India must move quickly to overhaul its tax system if it is to succeed in pursuing an inclusive growth agenda and maintain its position as the G20's fastest-growing economy, the Organization for Economic Co-operation and Development (OECD) has said.
In its annual economic survey, the multi-country forum praised India's continued economic growth, which, at 7.5 percent, was the highest level of G20 countries; however, it urged the Indian government to focus on tax reforms to ensure wealth is distributed more evenly across what is a famously economically imbalanced society.
"The tax-to-GDP (Gross Domestic Product) ratio is low and the tax system has little redistributive impact. Few people pay income taxes and property taxes are low. Meeting social and development needs will require raising more revenue from property and personal income taxes," the OECD said in its report.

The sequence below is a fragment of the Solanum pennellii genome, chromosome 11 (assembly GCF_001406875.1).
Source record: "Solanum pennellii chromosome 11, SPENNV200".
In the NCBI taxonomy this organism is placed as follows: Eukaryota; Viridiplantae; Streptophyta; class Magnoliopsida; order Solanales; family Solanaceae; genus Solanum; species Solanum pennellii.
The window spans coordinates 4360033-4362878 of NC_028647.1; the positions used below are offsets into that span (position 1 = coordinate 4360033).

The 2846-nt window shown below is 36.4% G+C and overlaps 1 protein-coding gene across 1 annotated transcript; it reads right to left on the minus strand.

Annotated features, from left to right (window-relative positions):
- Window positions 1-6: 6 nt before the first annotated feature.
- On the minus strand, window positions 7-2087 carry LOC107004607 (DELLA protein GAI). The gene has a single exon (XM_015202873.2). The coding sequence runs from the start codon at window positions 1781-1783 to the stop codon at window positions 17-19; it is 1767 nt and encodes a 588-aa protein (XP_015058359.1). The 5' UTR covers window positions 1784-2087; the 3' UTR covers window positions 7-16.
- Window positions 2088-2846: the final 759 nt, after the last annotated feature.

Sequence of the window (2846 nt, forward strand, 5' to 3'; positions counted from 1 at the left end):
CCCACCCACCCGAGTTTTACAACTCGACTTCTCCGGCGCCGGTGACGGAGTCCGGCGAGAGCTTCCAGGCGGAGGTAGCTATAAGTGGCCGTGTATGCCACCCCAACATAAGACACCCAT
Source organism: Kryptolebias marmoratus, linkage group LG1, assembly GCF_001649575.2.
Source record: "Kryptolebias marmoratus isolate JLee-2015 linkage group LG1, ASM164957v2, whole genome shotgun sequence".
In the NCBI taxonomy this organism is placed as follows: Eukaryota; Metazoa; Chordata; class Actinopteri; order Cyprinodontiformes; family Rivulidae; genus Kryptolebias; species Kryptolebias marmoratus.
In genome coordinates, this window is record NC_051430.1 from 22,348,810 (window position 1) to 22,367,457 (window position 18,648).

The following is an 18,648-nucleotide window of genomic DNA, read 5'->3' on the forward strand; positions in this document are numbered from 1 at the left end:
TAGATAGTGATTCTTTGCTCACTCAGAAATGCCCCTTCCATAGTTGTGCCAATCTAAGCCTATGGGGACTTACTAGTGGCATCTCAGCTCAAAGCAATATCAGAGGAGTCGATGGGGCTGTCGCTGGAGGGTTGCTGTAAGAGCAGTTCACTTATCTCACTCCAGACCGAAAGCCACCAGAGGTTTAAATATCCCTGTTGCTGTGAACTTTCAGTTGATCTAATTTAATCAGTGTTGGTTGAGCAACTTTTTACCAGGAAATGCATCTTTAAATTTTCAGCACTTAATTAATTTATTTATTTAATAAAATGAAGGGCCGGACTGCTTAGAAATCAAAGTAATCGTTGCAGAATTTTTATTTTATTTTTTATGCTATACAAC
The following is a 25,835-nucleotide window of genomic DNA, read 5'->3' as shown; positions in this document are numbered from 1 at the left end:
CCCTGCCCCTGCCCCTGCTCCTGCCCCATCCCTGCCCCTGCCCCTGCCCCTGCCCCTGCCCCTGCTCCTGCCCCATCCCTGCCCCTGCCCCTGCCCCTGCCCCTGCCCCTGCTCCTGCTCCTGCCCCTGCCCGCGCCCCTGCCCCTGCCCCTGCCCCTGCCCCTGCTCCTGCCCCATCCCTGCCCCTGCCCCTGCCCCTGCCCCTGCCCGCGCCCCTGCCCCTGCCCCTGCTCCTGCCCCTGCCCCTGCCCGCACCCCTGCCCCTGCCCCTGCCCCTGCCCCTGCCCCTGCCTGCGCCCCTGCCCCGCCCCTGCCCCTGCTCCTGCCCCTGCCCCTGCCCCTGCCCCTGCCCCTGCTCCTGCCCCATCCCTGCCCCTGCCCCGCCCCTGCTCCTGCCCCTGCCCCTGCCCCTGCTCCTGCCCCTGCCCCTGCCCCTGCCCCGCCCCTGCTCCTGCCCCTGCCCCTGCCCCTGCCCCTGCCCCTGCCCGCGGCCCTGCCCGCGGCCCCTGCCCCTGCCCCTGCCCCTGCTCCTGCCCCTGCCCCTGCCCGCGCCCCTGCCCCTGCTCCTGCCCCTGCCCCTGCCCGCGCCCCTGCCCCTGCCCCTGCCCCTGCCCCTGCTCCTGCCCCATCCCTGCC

At 16.9 percent of GDP in 2015-16, India's tax take is one of the lowest amongst emerging economies, including major BRICs rivals China (18.5 percent) and Brazil (33 percent). It is slightly ahead of Russia's 15 percent.
India also suffers higher inequality levels in GDP per capita than Brazil and Russia, according to the OECD.
"Spatial disparities in living standards are large," it said in the report, pointing to a need for more accommodative business taxation to promote investment and counter tax evasion.
"Creating a business-friendly tax environment is key to promoting investment, to raising India's competitiveness and to creating more jobs. The statutory corporate income tax (CIT) rate, 30 percent plus surcharges adding to 34.6 percent for resident companies, is high by international standards. Enterprise surveys suggest that the high CIT rate is a major obstacle to business development."